In the minefield of the global arena, Turkey, the 15th largest economy in the world, should be marked as the next contender for a financial crisis. If the past is the prologue of its economic disequilibrium, demography trend and history announce loud and clear a future destabilization that could beyond a financial crisis.
An unstable economy
Turkey has had record of high inflation and high public debt, but in 2003 it eliminated six zeros in its currency by issuing a redenominated Turkish Lira, commonly known as the second Turkish Lira, which brought a period of temporal stability to the economy.
The economy booms
The second Turkish Lira brought price stability and global investment to Turkey carrying the illusion that lower interest rates, higher fiscal income and lower public debt to GDP positioned the country as a stable nation. Turkey has even been qualified as emerging economy by the IMF, but the truth is that its economic disequilibriums are unsustainable and growing.
From emerging to emergency
Such a high growth track is not sustainable because their Current Account suffers a massive trade deficit, which jumped to 10% of GDP in 2011. That has been attenuated by an initial devaluation of the Lira making it close to 7% of the GDP but growing indicating that the problem is structural. This path is leading to a currency crisis that will bring higher inflation and unemployment, a higher public deficit and higher public debt putting the country at the doors of a sovereign debt crisis. In fact, the figures of Current Account deficit, Public Debt and Public Deficit are almost a mirror image of the Spanish ones during the year its real estate bubble burst.
The day of reckoning will bring to Turkey a strong devaluation of its currency, which could have at least two devaluation stages with a loss pattern close to 0.4 Lira per dollar, until the economy stabilizes if it finally does. I don’t think that Turkey’s $118 million dollars in reserves, $18 million in gold, with a Current Account deficit close to $60 billion per year will be enough for an orderly devaluation without a strong fiscal adjustment to reduce consumption and imports.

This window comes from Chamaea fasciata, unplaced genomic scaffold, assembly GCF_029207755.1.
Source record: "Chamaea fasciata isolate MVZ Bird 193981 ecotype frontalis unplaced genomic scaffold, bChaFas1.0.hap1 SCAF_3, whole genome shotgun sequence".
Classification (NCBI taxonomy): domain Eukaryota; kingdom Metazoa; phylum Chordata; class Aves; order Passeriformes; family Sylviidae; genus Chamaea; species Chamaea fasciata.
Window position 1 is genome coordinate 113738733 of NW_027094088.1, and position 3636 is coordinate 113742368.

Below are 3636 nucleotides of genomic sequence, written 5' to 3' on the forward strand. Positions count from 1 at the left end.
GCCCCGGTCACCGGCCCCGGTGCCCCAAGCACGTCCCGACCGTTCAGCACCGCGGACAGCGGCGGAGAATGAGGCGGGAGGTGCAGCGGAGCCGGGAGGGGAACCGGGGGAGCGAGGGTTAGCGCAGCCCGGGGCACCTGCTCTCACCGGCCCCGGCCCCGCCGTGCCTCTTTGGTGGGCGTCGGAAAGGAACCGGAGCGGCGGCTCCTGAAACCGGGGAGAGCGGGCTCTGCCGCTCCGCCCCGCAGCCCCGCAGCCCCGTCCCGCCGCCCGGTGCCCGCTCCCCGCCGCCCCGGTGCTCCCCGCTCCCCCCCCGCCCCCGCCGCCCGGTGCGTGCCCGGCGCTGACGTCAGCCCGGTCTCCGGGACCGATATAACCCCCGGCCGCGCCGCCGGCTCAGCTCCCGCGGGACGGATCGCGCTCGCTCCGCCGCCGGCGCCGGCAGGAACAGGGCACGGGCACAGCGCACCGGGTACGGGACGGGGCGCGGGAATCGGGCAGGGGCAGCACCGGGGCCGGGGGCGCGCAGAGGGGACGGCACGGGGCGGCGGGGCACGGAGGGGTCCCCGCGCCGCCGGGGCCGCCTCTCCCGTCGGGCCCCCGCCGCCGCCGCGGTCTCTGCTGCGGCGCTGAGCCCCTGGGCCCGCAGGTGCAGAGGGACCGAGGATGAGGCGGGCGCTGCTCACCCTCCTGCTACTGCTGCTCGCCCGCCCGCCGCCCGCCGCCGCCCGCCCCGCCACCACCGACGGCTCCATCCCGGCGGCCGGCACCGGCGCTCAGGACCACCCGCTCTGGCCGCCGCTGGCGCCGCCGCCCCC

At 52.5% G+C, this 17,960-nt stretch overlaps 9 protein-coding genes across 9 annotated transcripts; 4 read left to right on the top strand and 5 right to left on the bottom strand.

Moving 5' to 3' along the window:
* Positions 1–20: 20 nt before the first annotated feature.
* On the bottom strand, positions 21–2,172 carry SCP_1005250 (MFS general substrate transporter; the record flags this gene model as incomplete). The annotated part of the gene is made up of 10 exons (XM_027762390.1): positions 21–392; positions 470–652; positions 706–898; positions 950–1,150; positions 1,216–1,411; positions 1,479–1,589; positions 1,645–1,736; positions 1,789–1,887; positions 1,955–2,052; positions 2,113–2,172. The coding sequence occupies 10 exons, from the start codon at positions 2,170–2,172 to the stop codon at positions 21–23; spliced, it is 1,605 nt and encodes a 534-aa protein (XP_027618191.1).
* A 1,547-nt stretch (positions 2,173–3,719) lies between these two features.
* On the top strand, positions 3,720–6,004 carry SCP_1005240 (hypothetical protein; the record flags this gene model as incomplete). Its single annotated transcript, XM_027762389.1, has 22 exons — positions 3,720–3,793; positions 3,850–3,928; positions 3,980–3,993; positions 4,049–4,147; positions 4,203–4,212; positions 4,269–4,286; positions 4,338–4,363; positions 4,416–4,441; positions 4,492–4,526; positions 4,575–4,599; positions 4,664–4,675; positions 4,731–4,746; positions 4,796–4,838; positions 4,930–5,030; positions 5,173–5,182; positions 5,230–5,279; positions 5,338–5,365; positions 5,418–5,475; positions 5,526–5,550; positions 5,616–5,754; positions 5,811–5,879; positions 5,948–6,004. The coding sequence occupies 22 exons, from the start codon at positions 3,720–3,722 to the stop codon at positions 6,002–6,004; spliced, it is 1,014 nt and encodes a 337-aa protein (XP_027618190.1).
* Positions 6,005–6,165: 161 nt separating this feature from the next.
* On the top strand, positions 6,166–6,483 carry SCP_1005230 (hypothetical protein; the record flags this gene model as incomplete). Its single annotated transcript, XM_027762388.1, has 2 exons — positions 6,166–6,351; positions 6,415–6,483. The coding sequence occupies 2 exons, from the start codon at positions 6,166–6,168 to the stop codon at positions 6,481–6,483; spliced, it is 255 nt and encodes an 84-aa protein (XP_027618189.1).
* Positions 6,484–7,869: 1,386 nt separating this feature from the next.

The population bomb is ticking
In 1945, Turkey had a population similar to Spain’s in 1905; now it has almost doubled and will soon be larger than Germany. The necessary adjustment will probably leave the country with a structural unemployment that could be over 15%, if we believe the official figures. This will aggravate a per se unstable nation that has a young population and additionally suffers the costs of a refugee crisis from the Syrian war.
In modern times, Turkey has always seen the European Union as a solution to its need for growth. But the truth is, the EU cannot absorb the cost of its full membership, which is something that Turkey does not seem to understand. Meanwhile, the problem grows and the solutions frustrate Turkish citizens, pushing them to refuse membership to the West and radicalizing the Otomanism of the current government if a Turkish Spring were to explode.
In the middle of nowhere?
It remains even more uncertain how Turkey will react to a large succession of adverse events given its geopolitical situation, its long history of changing alliances (of which the flotilla is just a small appendix), its frustration with the EU rejection after 54 years of negotiation, and its renewed sight to the East,
Imagine that a Turkish Spring radicalizes the government and induces it to join the Shangai Cooperation Organization, which may induce it to leave NATO, where Turkey is, by now, just a mere observer. It could transform a financial crisis into a major geopolitical shift for the world. That would be a Black Swan.